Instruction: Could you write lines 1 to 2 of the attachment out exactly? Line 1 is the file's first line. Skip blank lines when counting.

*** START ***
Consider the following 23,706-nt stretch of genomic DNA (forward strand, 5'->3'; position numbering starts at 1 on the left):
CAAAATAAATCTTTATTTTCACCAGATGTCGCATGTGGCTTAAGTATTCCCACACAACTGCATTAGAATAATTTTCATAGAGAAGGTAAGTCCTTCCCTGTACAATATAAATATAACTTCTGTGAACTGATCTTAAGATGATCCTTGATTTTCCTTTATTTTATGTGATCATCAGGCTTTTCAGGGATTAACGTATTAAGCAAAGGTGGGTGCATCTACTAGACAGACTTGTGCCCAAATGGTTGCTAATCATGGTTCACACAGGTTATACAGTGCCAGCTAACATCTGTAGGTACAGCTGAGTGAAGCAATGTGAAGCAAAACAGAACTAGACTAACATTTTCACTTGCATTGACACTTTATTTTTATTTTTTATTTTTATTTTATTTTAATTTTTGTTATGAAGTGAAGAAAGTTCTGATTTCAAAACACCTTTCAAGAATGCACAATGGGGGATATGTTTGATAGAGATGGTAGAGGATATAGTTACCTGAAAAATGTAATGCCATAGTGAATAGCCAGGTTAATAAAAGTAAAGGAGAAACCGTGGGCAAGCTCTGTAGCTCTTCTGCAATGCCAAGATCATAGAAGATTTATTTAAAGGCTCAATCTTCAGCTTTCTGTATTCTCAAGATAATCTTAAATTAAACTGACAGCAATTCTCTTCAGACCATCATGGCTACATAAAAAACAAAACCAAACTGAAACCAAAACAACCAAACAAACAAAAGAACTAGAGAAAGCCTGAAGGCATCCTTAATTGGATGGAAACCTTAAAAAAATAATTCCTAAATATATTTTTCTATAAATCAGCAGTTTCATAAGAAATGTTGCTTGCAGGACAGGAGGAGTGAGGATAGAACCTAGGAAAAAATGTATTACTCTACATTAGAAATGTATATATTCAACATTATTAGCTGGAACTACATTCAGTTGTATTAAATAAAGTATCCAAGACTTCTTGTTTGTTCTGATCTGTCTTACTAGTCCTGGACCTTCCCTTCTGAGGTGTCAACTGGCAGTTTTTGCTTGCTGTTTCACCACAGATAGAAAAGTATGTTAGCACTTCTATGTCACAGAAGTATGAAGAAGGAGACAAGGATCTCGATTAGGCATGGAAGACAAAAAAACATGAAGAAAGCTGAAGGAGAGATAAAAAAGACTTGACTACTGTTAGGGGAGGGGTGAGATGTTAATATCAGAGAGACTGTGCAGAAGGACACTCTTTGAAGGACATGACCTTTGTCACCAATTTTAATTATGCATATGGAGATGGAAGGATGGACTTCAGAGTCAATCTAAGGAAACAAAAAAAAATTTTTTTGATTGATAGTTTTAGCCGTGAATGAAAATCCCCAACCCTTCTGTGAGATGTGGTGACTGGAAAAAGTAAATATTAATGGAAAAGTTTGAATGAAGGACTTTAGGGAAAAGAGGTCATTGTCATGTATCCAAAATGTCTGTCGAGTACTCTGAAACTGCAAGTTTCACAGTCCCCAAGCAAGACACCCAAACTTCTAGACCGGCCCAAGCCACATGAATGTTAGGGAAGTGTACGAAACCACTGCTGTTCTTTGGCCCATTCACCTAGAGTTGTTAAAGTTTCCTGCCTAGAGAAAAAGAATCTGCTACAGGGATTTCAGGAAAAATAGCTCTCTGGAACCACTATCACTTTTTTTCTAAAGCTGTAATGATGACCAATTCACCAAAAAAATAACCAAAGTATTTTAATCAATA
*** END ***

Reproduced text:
Consider the following 23,706-nt stretch of genomic DNA (forward strand, 5'->3'; position numbering starts at 1 on the left):
CAAAATAAATCTTTATTTTCACCAGATGTCGCATGTGGCTTAAGTATTCCCACACAACTGCATTAGAATAATTTTCATAGAGAAGGTAAGTCCTTCCCTGTACAATATAAATATAACTTCTGTGAACTGATCTTAAGATGATCCTTGATTTTCCTTTATTTTATGTGATCATCAGGCTTTTCAGGGATTAACGTATTAAGCAAAGGTGGGTGCATCTACTAGACAGACTTGTGCCCAAATGGTTGCTAATCATGGTTCACACAGGTTATACAGTGCCAGCTAACATCTGTAGGTACAGCTGAGTGAAGCAATGTGAAGCAAAACAGAACTAGACTAACATTTTCACTTGCATTGACACTTTATTTTTATTTTTTATTTTTATTTTATTTTAATTTTTGTTATGAAGTGAAGAAAGTTCTGATTTCAAAACACCTTTCAAGAATGCACAATGGGGGATATGTTTGATAGAGATGGTAGAGGATATAGTTACCTGAAAAATGTAATGCCATAGTGAATAGCCAGGTTAATAAAAGTAAAGGAGAAACCGTGGGCAAGCTCTGTAGCTCTTCTGCAATGCCAAGATCATAGAAGATTTATTTAAAGGCTCAATCTTCAGCTTTCTGTATTCTCAAGATAATCTTAAATTAAACTGACAGCAATTCTCTTCAGACCATCATGGCTACATAAAAAACAAAACCAAACTGAAACCAAAACAACCAAACAAACAAAAGAACTAGAGAAAGCCTGAAGGCATCCTTAATTGGATGGAAACCTTAAAAAAATAATTCCTAAATATATTTTTCTATAAATCAGCAGTTTCATAAGAAATGTTGCTTGCAGGACAGGAGGAGTGAGGATAGAACCTAGGAAAAAATGTATTACTCTACATTAGAAATGTATATATTCAACATTATTAGCTGGAACTACATTCAGTTGTATTAAATAAAGTATCCAAGACTTCTTGTTTGTTCTGATCTGTCTTACTAGTCCTGGACCTTCCCTTCTGAGGTGTCAACTGGCAGTTTTTGCTTGCTGTTTCACCACAGATAGAAAAGTATGTTAGCACTTCTATGTCACAGAAGTATGAAGAAGGAGACAAGGATCTCGATTAGGCATGGAAGACAAAAAAACATGAAGAAAGCTGAAGGAGAGATAAAAAAGACTTGACTACTGTTAGGGGAGGGGTGAGATGTTAATATCAGAGAGACTGTGCAGAAGGACACTCTTTGAAGGACATGACCTTTGTCACCAATTTTAATTATGCATATGGAGATGGAAGGATGGACTTCAGAGTCAATCTAAGGAAACAAAAAAAAATTTTTTTGATTGATAGTTTTAGCCGTGAATGAAAATCCCCAACCCTTCTGTGAGATGTGGTGACTGGAAAAAGTAAATATTAATGGAAAAGTTTGAATGAAGGACTTTAGGGAAAAGAGGTCATTGTCATGTATCCAAAATGTCTGTCGAGTACTCTGAAACTGCAAGTTTCACAGTCCCCAAGCAAGACACCCAAACTTCTAGACCGGCCCAAGCCACATGAATGTTAGGGAAGTGTACGAAACCACTGCTGTTCTTTGGCCCATTCACCTAGAGTTGTTAAAGTTTCCTGCCTAGAGAAAAAGAATCTGCTACAGGGATTTCAGGAAAAATAGCTCTCTGGAACCACTATCACTTTTTTTCTAAAGCTGTAATGATGACCAATTCACCAAAAAAATAACCAAAGTATTTTAATCAATA